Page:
Iraq Airways halves in size as flights to Saudi Arabia are suspended, but many bright spots remain in Iraq
Iraq sits at the heart of one of the most troubled regions in the world, but its aviation market remains dynamic, with many carriers entering and leaving the country on a regular basis, normally as a result of social, economic or political change. This November, the Middle Eastern nation is served by 36 different airlines and offers flights to 20 different countries across the region, Europe and Asia, as well as double-digit growing domestic market. Overall, weekly seats are down by just over 10% year-on-year, from 161,000 to 144,000 seats, but there are many tales within that capacity story.
Iraq Airways halves in size – Saudi discord to blame
Unsurprisingly, Iraqi Airways – which has switched from using airline code IAW to IA over the last 12 months – is the largest carrier in Iraq. However, frosty relations with neighbour Saudi Arabia has seen the withdrawal of all flights between the two nations. Last November, some of the airline’s biggest routes in terms of weekly seats were to Saudi Arabia, so the impact on the its capacity has been stark, with 46% of total weekly seats lost over the last 12 months. Inside the airline’s top 12 routes were services from Baghdad to Jeddah (#1 route; 18,162 weekly seats); Baghdad to Madinah (#3 route; 5,405); Najaf to Madinah (#6 route; 2,680); Basra to Jeddah (#7 route; 2,475); Erbil to Madinah (#9 route; 2,000); Basra to Madinah (#11 route; 1,805); and Najaf to Jeddah (#12 route; 1,757).
Over the preceding 12 months, Iraq has welcomed eight new airlines – Faraz Qeshm Airlines, Taban Air, Kish Air, Ata Airlines, Iran Aseman Airlines, Cham Wings Airlines, Oman Air and Borajet Airlines – some of which have made it into the country market’s top 12 listing. These new entrants aside, other carriers like Pegasus Airlines (+98%) and Qatar Airways (+61%) have clearly been helping to fill the transfer void for passengers still keen to access the Saudi Arabian market via an intermediate point. Since last November, Georgian Airways has withdrawn from its Iraq operations, flying as it was from Tbilisi to Erbil on a weekly basis with a 50-seat CRJ 200. This has meant the net number of airlines serving Iraq has grown from 29 to 36.
Iran’s influence grows in Iraq
Again the prevailing winds of the social, political and economic ties within the region have had a huge influence on the graph below over the past year. Looking at November 2015 data, Saudi Arabia would have been the clear #1 market, over 12,000 weekly seats larger than the #2 country market at that time, Turkey. Fast forward to November 2016, and Saudi Arabia has disappeared to be replaced by Iran, which has a growing influence in the region since ‘coming out of the cold’ on the world stage. Its weekly capacity has leapt by 173% year-on-year, seeing it also jump from sixth largest market to the #1 spot. The biggest growth has been saved for Syria which, admittedly from a small base, has increased by 663% in 12 months.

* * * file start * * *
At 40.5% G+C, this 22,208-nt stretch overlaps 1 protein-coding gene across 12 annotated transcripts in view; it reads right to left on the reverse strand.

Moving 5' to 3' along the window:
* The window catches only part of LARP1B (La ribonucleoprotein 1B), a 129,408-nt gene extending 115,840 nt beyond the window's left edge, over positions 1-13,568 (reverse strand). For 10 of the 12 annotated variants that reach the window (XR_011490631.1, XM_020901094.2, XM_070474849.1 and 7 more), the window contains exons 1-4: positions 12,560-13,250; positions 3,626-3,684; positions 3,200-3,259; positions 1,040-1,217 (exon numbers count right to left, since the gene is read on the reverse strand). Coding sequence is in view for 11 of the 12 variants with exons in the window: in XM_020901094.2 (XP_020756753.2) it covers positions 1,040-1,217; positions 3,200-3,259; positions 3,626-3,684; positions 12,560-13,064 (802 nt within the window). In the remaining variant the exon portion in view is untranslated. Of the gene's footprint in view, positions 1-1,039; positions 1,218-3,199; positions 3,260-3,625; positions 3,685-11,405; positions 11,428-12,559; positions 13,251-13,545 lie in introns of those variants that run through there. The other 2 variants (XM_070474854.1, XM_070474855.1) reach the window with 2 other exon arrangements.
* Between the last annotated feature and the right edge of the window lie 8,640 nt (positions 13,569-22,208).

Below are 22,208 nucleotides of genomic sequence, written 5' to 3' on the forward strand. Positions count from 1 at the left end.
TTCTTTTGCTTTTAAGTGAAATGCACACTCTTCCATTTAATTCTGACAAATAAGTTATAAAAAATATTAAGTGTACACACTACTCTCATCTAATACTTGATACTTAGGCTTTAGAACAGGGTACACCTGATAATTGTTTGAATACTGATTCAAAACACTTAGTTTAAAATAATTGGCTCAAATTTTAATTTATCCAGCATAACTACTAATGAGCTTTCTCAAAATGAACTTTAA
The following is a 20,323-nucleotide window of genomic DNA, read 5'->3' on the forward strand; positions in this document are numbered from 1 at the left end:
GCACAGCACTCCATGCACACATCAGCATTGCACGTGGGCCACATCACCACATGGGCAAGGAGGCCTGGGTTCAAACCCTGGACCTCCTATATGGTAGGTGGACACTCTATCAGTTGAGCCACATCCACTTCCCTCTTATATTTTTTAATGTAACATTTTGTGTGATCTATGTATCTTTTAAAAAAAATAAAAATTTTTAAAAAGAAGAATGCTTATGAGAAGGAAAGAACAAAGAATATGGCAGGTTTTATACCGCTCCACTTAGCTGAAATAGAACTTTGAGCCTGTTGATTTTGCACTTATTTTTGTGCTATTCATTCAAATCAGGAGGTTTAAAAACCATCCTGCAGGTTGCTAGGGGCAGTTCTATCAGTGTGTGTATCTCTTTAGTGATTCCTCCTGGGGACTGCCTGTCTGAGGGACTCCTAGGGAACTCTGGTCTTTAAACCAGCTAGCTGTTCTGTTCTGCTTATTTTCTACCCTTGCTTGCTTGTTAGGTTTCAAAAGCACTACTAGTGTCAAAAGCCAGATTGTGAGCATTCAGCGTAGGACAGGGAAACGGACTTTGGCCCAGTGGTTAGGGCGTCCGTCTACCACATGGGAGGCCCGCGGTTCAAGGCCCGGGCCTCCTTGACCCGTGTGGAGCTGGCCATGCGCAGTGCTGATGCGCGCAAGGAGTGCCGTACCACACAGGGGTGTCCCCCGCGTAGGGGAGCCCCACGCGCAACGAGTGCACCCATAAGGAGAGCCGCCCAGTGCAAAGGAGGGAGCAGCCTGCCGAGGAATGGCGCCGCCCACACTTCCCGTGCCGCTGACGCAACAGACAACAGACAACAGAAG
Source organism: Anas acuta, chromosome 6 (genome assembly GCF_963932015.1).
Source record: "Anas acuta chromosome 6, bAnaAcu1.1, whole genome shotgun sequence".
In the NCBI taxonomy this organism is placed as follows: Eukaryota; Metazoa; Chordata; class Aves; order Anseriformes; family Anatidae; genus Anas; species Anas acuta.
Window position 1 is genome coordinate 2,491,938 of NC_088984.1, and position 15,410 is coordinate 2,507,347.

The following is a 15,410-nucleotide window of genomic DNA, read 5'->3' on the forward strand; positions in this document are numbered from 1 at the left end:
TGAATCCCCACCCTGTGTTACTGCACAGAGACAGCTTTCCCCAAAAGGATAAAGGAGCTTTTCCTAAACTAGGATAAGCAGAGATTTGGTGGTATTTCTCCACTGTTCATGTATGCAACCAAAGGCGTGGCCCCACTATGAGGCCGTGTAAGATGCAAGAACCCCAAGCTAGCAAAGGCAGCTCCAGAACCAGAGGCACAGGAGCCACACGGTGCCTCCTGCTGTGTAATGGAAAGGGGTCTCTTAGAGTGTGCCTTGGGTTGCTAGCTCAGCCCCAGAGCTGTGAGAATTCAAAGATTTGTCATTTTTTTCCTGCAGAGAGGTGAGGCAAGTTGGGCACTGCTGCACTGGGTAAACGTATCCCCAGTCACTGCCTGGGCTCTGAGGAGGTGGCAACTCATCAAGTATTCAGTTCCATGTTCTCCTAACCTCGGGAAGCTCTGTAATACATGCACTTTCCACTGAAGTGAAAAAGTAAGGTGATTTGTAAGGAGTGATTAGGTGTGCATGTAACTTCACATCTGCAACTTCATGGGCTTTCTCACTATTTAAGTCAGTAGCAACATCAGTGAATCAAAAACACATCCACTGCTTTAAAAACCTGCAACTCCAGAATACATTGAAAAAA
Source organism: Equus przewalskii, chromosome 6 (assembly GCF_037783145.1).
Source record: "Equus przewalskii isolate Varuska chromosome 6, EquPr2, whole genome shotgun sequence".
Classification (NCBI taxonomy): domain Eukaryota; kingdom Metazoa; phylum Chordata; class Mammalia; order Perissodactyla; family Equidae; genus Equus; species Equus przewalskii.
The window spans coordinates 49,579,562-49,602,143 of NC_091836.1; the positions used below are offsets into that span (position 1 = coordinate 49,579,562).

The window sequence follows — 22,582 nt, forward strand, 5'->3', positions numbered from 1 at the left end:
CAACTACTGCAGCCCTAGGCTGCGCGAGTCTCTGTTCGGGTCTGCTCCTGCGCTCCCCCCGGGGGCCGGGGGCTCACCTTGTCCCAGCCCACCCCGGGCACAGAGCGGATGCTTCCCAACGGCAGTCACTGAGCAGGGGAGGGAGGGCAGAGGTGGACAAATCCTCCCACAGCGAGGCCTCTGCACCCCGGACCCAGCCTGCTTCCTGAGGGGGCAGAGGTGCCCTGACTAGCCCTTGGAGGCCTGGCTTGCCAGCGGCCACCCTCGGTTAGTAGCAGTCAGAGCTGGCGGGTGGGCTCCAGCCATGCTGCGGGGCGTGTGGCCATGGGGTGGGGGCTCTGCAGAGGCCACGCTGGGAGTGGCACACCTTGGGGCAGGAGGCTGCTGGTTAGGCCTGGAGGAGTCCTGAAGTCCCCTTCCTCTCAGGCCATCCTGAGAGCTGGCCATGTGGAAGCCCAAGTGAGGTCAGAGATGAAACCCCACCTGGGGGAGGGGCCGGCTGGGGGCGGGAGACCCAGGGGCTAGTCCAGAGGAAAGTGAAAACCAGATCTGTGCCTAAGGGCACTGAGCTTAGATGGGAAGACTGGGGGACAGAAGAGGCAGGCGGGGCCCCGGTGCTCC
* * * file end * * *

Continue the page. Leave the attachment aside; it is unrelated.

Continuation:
The number of country markets (20) has gone unchanged since last November, however they are not without flux. Oman and Denmark have been added, while Saudi Arabia and Georgia have been lost. Only two markets in the top 12 are from outside of the Middle East – Turkey and Germany (highlighted in light green). Country markets inside the top 12 feeling the capacity squeeze include Bahrain (-55%), Lebanon (-51%), UAE (-8%) and Turkey (-5%). These types of shifts are the stuff of nightmares for airline network planners. While markets like Iraq can be highly lucrative, and therefore look appealing on paper, the reality is that swift changes in world affairs and the resulting market uncertainty will cause headaches in capacity planning departments.
Najaf nets seven of the top 12 routes
Routes from Najaf, a city 160 kilometres south of the capital Baghdad in central Iraq, are by far the dominant players in terms of top 12 routes, commanding seven of them with services to Iran, UAE, Qatar, Lebanon and Kuwait. Again this year’s graph has been heavily influenced by the loss of routes to Saudi Arabia, which once held top spot (Baghdad to Jeddah) and sixth place (Baghdad to Madinah). The #1 route, between Najaf and Tehran Imam Khomeini, has dramatically risen from 18th place a year ago, although capacity between Najaf and Isfahan has posted the most marked improvement in rankings, seeing the city pair rise from 51st in November 2015 to 11th in November 2016.
Despite the domestic market growing by 22% year-on-year, only one of the top 12 routes is internal (highlighted in light green), that being Baghdad to Erbil. While Najaf is in control of some of Iraq’s biggest routes in terms of weekly seats, it is not immune to capacity culls. Seats to Beirut are down 69% from the levels a year ago, forcing it from second place on this graph last November down to 10th, and capacity to Dubai from the city is down by 2%. The only other route posting a fall in weekly seats among the top 12 routes is Erbil to Istanbul Atatürk, which has fallen by 20%.
Looking ahead, there are currently no services planned in anna.aero’s New Route Database for the remainder of W16/17 or S17, but that could change very quickly in this market. One thing is for certain, the market will undoubtedly look different again in 12 months time.